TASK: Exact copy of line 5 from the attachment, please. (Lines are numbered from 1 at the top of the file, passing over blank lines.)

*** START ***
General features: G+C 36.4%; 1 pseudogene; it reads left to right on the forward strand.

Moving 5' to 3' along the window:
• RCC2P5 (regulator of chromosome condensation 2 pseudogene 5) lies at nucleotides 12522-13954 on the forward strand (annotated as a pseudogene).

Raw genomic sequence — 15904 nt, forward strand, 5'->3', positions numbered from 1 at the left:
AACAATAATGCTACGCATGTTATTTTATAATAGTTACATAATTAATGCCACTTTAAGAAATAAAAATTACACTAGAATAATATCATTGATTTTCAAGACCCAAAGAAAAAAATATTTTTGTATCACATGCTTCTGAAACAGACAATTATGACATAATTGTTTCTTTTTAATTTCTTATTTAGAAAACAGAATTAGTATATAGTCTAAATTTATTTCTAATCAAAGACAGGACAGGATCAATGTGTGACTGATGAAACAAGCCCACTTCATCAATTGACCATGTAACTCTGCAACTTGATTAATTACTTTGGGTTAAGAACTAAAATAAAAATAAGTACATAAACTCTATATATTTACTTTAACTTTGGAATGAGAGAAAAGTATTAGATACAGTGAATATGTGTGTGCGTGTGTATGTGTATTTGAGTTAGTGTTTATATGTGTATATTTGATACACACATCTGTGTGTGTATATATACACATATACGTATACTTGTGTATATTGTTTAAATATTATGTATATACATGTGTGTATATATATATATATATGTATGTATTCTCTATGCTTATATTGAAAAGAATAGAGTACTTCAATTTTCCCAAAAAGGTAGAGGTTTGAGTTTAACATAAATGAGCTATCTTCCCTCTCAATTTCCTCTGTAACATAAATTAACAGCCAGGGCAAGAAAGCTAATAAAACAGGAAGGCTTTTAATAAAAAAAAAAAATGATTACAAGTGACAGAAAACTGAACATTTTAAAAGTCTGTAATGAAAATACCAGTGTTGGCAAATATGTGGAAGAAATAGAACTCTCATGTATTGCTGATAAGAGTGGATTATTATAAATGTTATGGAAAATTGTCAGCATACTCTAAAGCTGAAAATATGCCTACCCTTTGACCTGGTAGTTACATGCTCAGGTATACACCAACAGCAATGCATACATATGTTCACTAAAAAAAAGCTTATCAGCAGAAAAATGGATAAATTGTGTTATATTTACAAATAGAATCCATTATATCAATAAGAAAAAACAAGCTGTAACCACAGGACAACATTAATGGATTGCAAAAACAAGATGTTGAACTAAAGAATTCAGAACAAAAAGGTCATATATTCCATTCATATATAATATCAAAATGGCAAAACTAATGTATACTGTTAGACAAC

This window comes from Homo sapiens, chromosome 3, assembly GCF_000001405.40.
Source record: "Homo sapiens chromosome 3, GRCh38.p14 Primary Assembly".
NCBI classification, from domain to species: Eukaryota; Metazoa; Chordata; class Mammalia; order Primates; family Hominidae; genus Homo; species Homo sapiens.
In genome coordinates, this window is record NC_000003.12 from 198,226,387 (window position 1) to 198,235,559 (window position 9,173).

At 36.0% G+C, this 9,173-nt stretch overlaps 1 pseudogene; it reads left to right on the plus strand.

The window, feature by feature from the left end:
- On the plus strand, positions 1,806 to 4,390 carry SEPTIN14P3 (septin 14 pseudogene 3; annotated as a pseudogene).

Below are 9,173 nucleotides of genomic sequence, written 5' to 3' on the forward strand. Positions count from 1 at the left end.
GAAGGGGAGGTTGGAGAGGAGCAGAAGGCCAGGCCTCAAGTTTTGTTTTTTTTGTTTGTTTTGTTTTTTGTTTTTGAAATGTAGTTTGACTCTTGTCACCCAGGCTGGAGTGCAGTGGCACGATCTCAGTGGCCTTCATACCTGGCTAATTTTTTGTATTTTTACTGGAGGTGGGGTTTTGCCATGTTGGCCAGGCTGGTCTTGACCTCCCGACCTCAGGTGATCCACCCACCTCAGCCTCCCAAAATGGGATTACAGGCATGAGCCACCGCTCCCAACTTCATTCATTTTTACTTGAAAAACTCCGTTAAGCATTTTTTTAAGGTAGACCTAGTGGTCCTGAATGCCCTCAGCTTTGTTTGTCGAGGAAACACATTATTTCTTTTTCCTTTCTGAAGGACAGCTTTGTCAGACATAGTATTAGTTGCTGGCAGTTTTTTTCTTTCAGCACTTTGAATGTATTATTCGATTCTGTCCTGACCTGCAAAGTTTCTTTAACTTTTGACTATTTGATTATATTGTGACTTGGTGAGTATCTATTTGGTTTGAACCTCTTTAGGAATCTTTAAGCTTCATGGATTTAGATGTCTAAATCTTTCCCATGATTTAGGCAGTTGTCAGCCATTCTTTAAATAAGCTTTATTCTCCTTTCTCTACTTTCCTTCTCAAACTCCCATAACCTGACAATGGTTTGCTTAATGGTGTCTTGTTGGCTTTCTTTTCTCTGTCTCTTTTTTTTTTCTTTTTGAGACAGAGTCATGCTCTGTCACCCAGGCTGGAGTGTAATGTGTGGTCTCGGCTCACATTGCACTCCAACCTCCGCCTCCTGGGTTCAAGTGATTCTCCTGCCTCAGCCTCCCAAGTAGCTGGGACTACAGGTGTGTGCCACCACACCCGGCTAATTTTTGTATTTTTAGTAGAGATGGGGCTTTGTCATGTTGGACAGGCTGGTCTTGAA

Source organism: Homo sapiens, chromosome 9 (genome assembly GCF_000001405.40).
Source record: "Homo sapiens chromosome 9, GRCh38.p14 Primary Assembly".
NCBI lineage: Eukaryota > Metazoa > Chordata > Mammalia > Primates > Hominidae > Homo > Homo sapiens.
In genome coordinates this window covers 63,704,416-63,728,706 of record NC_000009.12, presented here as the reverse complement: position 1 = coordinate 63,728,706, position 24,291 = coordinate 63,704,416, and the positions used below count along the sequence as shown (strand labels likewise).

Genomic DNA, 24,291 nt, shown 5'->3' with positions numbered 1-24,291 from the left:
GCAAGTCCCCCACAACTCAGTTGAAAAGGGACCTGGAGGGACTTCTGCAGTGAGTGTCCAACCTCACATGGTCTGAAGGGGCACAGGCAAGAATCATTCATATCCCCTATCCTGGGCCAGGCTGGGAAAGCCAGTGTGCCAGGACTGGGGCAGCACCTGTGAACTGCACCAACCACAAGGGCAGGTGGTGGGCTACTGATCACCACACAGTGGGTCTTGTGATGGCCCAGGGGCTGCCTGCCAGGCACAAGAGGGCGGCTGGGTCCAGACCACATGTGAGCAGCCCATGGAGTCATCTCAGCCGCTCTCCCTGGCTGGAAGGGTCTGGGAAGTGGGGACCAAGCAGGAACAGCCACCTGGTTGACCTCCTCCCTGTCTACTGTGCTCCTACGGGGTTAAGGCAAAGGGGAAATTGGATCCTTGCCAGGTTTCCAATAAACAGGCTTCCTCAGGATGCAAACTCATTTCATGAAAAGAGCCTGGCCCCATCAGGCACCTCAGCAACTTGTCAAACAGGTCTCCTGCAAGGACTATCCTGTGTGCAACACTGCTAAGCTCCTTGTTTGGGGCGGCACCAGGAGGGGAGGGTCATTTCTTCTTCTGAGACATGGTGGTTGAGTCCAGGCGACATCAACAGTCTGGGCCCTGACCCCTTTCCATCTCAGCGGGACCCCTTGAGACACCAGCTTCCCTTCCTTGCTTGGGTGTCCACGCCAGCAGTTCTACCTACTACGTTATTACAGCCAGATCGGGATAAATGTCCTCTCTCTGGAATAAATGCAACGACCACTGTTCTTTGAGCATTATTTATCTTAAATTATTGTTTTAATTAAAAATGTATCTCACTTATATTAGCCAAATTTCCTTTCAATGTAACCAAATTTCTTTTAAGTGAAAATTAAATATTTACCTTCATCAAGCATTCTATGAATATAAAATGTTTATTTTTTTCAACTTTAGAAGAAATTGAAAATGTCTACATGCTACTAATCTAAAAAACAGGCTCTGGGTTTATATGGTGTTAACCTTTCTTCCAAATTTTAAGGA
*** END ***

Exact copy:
AACAATAATGCTACGCATGTTATTTTATAATAGTTACATAATTAATGCCACTTTAAGAAATAAAAATTACACTAGAATAATATCATTGATTTTCAAGACCCAAAGAAAAAAATATTTTTGTATCACATGCTTCTGAAACAGACAATTATGACATAATTGTTTCTTTTTAATTTCTTATTTAGAAAACAGAATTAGTATATAGTCTAAATTTATTTCTAATCAAAGACAGGACAGGATCAATGTGTGACTGATGAAACAAGCCCACTTCATCAATTGACCATGTAACTCTGCAACTTGATTAATTACTTTGGGTTAAGAACTAAAATAAAAATAAGTACATAAACTCTATATATTTACTTTAACTTTGGAATGAGAGAAAAGTATTAGATACAGTGAATATGTGTGTGCGTGTGTATGTGTATTTGAGTTAGTGTTTATATGTGTATATTTGATACACACATCTGTGTGTGTATATATACACATATACGTATACTTGTGTATATTGTTTAAATATTATGTATATACATGTGTGTATATATATATATATATGTATGTATTCTCTATGCTTATATTGAAAAGAATAGAGTACTTCAATTTTCCCAAAAAGGTAGAGGTTTGAGTTTAACATAAATGAGCTATCTTCCCTCTCAATTTCCTCTGTAACATAAATTAACAGCCAGGGCAAGAAAGCTAATAAAACAGGAAGGCTTTTAATAAAAAAAAAAAATGATTACAAGTGACAGAAAACTGAACATTTTAAAAGTCTGTAATGAAAATACCAGTGTTGGCAAATATGTGGAAGAAATAGAACTCTCATGTATTGCTGATAAGAGTGGATTATTATAAATGTTATGGAAAATTGTCAGCATACTCTAAAGCTGAAAATATGCCTACCCTTTGACCTGGTAGTTACATGCTCAGGTATACACCAACAGCAATGCATACATATGTTCACTAAAAAAAAGCTTATCAGCAGAAAAATGGATAAATTGTGTTATATTTACAAATAGAATCCATTATATCAATAAGAAAAAACAAGCTGTAACCACAGGACAACATTAATGGATTGCAAAAACAAGATGTTGAACTAAAGAATTCAGAACAAAAAGGTCATATATTCCATTCATATATAATATCAAAATGGCAAAACTAATGTATACTGTTAGACAAC